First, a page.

NYU architecture professor Mitchell Joachim is pioneering the future through design, sustainability and pure innovation. You’ve probably seen some of his work before; it’s garnered a lot of press. He’s even been on The Colbert Report.
From his soft cars to his organic domestic structures, it’s inspiring work.
And here’s a TED Talk from him:
I think Joachim’s approaches can be translated into a variety of grassroots and local efforts. And let’s face it, the grassroots level (and to some degree the cutting-edge tech circle) is what’s going to transform how we design and build our personal and urban spaces. The old economic construction models have fallen out of touch and will continue to fall further out of touch.
Can you imagine building or growing your own house, car, office, or town? DIY living.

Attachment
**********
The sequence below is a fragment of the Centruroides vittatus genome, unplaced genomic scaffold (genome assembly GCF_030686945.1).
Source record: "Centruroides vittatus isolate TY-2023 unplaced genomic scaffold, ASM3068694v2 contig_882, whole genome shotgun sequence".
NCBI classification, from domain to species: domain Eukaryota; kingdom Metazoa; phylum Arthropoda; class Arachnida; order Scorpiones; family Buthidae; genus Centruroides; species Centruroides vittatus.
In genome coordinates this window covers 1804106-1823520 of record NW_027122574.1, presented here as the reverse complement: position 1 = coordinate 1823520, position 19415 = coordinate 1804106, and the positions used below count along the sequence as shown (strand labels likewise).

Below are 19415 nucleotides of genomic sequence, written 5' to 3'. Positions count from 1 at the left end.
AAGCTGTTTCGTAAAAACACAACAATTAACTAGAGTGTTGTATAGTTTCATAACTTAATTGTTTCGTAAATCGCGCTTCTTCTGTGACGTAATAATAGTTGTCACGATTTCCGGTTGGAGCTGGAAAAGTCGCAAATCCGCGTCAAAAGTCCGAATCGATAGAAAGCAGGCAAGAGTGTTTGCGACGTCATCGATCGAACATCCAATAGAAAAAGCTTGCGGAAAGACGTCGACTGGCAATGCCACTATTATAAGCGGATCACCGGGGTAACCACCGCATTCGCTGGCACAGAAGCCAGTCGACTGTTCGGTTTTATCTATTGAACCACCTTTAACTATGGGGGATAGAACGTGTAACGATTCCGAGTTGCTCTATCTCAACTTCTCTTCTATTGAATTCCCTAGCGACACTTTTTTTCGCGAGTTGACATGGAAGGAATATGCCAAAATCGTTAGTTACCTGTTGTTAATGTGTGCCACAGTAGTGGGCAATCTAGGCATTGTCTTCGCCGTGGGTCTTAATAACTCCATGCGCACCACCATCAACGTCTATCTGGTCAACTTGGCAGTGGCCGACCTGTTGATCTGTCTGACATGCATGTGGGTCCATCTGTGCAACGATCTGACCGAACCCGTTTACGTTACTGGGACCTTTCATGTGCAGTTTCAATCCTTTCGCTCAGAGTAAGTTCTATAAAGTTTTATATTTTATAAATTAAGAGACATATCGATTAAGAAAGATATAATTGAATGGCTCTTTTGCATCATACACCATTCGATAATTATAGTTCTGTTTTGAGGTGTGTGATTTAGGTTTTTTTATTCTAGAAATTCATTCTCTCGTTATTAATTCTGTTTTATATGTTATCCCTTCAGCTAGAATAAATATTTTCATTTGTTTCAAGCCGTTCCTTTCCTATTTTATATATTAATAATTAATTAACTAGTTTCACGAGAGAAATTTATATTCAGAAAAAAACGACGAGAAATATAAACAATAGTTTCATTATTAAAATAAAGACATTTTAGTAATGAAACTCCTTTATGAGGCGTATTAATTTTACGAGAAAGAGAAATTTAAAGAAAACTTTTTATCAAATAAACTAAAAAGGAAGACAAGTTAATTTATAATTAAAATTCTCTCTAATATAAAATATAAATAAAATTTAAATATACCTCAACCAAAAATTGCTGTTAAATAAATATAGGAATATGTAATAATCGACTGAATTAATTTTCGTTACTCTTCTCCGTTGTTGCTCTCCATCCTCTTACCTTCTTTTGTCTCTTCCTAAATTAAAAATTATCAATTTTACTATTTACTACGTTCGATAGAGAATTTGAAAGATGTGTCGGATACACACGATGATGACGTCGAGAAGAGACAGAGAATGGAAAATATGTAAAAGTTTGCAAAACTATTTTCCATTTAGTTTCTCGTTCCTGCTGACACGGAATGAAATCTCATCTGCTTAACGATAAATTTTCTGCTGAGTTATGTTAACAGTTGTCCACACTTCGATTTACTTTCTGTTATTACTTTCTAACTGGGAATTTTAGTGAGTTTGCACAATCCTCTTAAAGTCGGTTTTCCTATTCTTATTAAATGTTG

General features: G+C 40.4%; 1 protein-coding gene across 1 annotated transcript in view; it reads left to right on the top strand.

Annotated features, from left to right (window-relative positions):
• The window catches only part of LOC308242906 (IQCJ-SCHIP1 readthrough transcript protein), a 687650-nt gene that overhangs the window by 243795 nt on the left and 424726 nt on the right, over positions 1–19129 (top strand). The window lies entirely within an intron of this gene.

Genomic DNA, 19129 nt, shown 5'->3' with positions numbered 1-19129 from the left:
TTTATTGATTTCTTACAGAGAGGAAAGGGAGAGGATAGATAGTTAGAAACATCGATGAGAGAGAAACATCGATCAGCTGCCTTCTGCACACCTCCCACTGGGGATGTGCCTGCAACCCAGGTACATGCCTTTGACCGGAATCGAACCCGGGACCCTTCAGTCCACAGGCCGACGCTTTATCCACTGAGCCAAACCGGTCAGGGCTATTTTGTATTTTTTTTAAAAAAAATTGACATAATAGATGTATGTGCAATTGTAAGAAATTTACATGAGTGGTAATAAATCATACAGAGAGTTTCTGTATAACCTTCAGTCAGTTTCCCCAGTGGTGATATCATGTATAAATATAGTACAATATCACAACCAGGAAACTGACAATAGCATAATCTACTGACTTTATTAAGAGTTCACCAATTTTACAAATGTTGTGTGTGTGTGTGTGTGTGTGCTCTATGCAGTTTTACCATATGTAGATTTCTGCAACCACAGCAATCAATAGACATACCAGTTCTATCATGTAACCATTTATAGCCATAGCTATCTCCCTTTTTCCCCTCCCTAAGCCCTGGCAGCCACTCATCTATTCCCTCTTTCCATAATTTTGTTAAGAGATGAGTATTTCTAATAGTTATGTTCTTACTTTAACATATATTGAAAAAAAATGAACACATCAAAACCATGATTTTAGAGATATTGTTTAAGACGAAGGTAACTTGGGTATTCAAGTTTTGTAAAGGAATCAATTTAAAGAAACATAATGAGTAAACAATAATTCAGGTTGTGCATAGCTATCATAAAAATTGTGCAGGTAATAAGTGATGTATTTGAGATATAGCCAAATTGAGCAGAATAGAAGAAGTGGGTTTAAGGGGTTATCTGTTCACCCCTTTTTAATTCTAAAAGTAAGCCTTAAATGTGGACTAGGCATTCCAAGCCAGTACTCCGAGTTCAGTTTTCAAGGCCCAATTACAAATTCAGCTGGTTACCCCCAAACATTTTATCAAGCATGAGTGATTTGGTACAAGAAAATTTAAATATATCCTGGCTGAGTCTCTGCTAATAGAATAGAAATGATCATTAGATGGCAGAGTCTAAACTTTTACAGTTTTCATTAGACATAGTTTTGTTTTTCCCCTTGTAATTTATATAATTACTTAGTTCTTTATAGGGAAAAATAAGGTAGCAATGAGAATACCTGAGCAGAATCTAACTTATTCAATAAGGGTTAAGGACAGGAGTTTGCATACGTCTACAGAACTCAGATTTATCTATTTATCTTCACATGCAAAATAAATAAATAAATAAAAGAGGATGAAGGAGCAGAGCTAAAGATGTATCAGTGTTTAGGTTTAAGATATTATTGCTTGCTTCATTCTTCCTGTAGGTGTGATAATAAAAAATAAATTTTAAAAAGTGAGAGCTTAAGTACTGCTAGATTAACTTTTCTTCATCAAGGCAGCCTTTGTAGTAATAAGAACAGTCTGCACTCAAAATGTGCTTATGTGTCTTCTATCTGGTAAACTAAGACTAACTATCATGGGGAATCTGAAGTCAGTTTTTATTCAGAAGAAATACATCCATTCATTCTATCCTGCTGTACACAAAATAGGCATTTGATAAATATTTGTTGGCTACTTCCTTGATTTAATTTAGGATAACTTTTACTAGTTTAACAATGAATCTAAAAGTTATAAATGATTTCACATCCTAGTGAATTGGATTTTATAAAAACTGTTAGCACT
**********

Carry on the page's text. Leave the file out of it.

Paired with the maker movement, 3D printing, and the various handmade craft outlets online, there is the potential to make everything you use. There’s also a further economic potential for a kind of self-expressive, individualistic cottage crafts industry the like of which we haven’t seen for some time (ever?).
Open collaboration and open space (physical, legal, and social) are required: protectionist codes, laws, and other status quo intrusions become more of an obstacle than technologies. Another obstacle to overcome is the cost of materials. If we are going to see a populist terraforming of our material world, materials need to be accessible to the masses. Making productive use of recycled and repurposed materials could be a huge enabler.